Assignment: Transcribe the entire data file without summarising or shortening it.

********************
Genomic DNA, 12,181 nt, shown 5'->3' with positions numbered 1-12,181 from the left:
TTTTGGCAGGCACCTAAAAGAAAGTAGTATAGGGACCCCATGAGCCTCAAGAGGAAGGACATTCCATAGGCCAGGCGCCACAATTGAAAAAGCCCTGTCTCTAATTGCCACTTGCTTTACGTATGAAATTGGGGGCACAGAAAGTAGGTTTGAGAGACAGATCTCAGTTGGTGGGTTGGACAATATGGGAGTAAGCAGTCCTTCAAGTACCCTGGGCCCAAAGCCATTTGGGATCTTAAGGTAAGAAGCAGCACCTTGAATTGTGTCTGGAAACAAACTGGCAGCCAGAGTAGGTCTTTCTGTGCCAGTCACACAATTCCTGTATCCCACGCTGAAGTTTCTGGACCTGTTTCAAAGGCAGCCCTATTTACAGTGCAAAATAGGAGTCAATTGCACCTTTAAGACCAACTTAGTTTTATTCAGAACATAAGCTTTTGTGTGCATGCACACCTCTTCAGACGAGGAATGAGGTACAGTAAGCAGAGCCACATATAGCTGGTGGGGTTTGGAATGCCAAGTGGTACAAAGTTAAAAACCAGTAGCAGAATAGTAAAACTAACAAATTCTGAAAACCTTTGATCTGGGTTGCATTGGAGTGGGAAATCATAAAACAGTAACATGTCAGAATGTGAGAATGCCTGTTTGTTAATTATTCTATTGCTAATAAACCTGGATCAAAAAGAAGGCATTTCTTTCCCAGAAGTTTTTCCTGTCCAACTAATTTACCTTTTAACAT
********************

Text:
Genomic DNA, 12,181 nt, shown 5'->3' with positions numbered 1-12,181 from the left:
TTTTGGCAGGCACCTAAAAGAAAGTAGTATAGGGACCCCATGAGCCTCAAGAGGAAGGACATTCCATAGGCCAGGCGCCACAATTGAAAAAGCCCTGTCTCTAATTGCCACTTGCTTTACGTATGAAATTGGGGGCACAGAAAGTAGGTTTGAGAGACAGATCTCAGTTGGTGGGTTGGACAATATGGGAGTAAGCAGTCCTTCAAGTACCCTGGGCCCAAAGCCATTTGGGATCTTAAGGTAAGAAGCAGCACCTTGAATTGTGTCTGGAAACAAACTGGCAGCCAGAGTAGGTCTTTCTGTGCCAGTCACACAATTCCTGTATCCCACGCTGAAGTTTCTGGACCTGTTTCAAAGGCAGCCCTATTTACAGTGCAAAATAGGAGTCAATTGCACCTTTAAGACCAACTTAGTTTTATTCAGAACATAAGCTTTTGTGTGCATGCACACCTCTTCAGACGAGGAATGAGGTACAGTAAGCAGAGCCACATATAGCTGGTGGGGTTTGGAATGCCAAGTGGTACAAAGTTAAAAACCAGTAGCAGAATAGTAAAACTAACAAATTCTGAAAACCTTTGATCTGGGTTGCATTGGAGTGGGAAATCATAAAACAGTAACATGTCAGAATGTGAGAATGCCTGTTTGTTAATTATTCTATTGCTAATAAACCTGGATCAAAAAGAAGGCATTTCTTTCCCAGAAGTTTTTCCTGTCCAACTAATTTACCTTTTAACAT